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Thread: The American Politics thread

  1. #211
    Request Your Custom Title Now! Flem274*'s Avatar
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    Quote Originally Posted by Cevno View Post
    Yeah fair enough. Seems to be the case with most except Huntsman and partially Romney (Cain hasn't commented i think). But still it is a evolving issue on many levels.

    Can't go into the minute science of it to a large degree but there are 3 aspects to it -

    1)Is the cause of it man made?

    2)Can it actually be stopped or not? Or even slowed down? And if so is it even possible to do what has to be done, to stop it?

    3)Who does what on Policy front? Which country agrees to take the brunt to what degree and give up growth and money on possibly a unsettled issue?

    There is room for skepticism on all these 3 tbh and voices on both sides. Can't really ignore either side and paint it black and white AFAIC.
    Find me a scientific reference for point one and prove it isn't black and white.
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  2. #212
    International Vice-Captain Redbacks's Avatar
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    Quote Originally Posted by Samuel_Vimes View Post
    List of countries by inequality-adjusted HDI - Wikipedia, the free encyclopedia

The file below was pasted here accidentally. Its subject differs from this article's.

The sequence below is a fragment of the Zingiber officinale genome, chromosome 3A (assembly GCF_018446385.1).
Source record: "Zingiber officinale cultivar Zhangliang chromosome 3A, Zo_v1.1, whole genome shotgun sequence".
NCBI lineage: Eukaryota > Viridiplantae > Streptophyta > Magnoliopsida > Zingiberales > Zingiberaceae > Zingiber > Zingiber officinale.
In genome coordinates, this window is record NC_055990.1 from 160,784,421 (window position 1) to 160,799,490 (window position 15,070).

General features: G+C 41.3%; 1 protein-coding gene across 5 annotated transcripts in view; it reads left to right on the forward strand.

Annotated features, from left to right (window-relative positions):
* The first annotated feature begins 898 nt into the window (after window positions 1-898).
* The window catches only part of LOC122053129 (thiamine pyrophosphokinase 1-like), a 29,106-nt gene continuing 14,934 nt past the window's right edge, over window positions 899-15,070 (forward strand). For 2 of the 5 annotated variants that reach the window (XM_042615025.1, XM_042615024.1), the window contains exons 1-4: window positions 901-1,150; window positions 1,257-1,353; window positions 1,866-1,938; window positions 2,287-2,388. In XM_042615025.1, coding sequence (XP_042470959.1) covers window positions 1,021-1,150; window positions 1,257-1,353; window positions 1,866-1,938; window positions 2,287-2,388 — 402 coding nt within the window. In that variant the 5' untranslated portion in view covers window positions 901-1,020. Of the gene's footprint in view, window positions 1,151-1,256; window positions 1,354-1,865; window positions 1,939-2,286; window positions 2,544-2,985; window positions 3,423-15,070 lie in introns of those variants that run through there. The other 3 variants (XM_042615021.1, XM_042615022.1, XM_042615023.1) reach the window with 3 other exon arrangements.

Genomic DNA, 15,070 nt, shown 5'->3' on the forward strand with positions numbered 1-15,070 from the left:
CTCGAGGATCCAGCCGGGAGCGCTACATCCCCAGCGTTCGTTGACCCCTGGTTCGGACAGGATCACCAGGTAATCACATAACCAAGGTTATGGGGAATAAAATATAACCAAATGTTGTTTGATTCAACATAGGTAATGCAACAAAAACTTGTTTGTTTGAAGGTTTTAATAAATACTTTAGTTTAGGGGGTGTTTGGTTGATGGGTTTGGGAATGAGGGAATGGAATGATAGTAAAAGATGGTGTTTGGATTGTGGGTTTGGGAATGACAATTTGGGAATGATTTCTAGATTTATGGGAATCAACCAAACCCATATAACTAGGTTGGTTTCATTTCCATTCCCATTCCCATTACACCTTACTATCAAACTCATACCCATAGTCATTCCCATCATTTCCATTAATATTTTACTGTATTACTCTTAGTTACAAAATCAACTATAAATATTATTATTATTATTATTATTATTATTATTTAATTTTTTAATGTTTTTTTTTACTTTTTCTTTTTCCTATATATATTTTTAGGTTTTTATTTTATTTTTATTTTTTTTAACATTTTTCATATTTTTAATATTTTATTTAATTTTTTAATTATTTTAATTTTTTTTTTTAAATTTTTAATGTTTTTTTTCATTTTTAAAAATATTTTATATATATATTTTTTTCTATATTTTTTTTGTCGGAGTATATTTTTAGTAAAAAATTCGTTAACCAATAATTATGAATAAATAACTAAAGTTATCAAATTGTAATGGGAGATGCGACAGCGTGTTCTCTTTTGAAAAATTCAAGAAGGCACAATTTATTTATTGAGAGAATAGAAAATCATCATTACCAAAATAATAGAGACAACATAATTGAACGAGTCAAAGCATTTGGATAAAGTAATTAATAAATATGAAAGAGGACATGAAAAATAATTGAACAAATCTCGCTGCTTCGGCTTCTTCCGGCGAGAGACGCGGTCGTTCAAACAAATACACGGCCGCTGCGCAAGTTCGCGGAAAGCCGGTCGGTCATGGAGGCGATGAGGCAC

Of course in America this would be dismissed as socialist, United Nations propaganda.
    If Bill Gates moved to Norway, inequality would increase but so would the wealth of the nation.

  3. #213
    Cricket Web: All-Time Legend Samuel_Vimes's Avatar
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    Quote Originally Posted by Flem274* View Post
    Find me a scientific reference for point one and prove it isn't black and white.
    Well climate sensitivity estimates currently vary from around 1.5-4 degrees per doubling of CO2. Quite a lot of leeway.

    Of course, the lower estimate means we're ****ed and the higher estimate that we're really ****ed.

    Quote Originally Posted by Flem274* View Post
    In a lot of policy cases there is a unanimous opinion shared by scientists which is then promptly ignored by policy writers. I know in Palmy the current rich area is built on extremely dodgy loose fluvial sediment and they have destabilized the hillside. any geomorphologist will tell you it's only a matter of time before it comes crashing down (either through earthquake or heavy rainfall) but the developers have something we don't; money and PR.
    The Socratic maxim comes to mind: 'a wise man knows what he does not know.' by extension, he takes advice from those who do know.
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  4. #214
    Spanish_Vicente sledger's Avatar
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    Quote Originally Posted by Flem274* View Post
    On consensus science; I remember this from cricsim, and you were arguing in favour of what "consensus science" basically is iirc. You are completely on the money when yyou say who is right is what matters; it's just fellow scientists need to be able to reproduce your results. It's a perfect system really, since if hypothesis x is true then if the experiment is repeated then anyone should be able to reproduce it. The more it is reproduced, the harder the evidence and it becomes prevailing consensus.